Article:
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by Allen Ginsberg
The Gilmore Girls revival is very much a show for our time. We’ve all sensed it, of course, these past few years: the feeling of disaster in the air, of violence and anger and a rampant, all-devouring bad faith.
For all of our tweedy jingoism, the United States seems rare among nations in not having an identifiable and obvious candidate for national epic.
My decade-long enamor with the poets and writers of the Beat Generation was about to pay off. As the only woman who adored Kerouac, I would be the vixen of the literary matchmaking board.
A large part of On The Road’s powerful and ongoing appeal undoubtedly stems from the lyricism of its language -- as opposed to its linearity, or even narrative coherence. Translating this to the screen could quite simply be impossible. Indeed, one suspects it is the reason that, up till now, so many screenwriters have failed in turning Kerouac’s text into visual form.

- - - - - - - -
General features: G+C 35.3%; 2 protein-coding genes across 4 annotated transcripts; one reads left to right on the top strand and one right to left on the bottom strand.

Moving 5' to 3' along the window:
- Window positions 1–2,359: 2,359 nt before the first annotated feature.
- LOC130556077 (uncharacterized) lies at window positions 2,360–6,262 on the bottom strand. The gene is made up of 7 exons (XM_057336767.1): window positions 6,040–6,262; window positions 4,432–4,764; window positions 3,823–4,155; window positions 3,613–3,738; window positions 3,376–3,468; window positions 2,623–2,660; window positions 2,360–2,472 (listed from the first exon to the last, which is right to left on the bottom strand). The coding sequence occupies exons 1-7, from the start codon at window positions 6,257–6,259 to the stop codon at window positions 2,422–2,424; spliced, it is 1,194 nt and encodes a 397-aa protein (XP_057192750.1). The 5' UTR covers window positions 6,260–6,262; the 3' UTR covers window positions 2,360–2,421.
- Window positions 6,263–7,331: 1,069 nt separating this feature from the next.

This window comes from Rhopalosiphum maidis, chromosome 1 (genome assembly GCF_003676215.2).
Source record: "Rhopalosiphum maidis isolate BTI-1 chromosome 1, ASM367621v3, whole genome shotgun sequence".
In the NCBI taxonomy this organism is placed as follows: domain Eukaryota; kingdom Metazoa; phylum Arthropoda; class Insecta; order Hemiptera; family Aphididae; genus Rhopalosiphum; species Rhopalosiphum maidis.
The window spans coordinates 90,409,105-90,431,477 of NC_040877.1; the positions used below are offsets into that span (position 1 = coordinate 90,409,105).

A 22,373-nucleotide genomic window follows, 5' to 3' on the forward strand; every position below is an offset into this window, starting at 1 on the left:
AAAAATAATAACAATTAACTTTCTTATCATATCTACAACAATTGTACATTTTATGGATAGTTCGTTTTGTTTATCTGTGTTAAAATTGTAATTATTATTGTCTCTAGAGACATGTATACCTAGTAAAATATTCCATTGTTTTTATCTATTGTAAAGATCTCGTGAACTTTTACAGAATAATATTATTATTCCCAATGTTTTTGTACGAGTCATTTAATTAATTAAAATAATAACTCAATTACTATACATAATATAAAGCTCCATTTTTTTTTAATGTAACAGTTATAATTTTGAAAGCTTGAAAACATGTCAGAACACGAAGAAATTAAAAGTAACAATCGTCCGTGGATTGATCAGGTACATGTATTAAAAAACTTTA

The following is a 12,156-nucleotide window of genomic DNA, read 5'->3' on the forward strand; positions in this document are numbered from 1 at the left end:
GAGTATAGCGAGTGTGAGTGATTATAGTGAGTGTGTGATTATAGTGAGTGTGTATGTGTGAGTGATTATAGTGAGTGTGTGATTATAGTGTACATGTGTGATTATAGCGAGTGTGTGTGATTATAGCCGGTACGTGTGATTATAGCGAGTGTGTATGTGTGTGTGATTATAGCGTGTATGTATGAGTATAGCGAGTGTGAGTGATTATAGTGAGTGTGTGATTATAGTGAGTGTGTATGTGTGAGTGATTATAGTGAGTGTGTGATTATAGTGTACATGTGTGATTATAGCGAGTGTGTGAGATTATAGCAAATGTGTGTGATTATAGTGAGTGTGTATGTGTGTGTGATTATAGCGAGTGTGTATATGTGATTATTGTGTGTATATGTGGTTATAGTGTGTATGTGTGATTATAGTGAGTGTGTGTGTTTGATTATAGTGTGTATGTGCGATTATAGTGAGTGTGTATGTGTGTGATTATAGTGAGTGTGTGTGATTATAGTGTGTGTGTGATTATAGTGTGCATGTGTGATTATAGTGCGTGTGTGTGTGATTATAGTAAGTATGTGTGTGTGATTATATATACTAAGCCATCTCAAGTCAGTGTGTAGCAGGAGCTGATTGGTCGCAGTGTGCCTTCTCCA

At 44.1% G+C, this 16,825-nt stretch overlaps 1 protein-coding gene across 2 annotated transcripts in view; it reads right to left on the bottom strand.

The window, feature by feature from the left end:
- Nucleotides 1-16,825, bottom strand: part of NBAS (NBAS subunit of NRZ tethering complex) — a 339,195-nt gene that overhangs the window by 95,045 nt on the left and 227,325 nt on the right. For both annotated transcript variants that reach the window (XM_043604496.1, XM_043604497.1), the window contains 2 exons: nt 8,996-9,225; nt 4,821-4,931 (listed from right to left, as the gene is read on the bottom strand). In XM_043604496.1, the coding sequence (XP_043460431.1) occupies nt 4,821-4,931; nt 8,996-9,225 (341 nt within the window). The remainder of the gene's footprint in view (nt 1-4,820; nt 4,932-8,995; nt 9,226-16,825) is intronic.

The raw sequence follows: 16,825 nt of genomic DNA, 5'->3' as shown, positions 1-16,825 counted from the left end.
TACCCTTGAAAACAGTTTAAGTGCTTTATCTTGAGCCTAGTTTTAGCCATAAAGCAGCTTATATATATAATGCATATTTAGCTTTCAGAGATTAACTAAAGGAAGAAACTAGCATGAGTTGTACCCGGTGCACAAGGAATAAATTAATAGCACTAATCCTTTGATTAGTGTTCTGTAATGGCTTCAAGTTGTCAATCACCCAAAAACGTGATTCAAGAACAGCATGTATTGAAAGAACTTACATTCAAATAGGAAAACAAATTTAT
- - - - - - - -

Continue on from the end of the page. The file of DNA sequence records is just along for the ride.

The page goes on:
While evil is obviously universal, various forms of evil portrayed in The Uninnocent do seem to me to be distinctly American. An unstable idealism that sometimes erupts into irrevocable acts of violence or crime does reside in the hearts of many of these characters.
The army of Beat hagiographers operates under the illusion that dissecting the personal lives of writers is essential to – even preferable to – understanding their writing.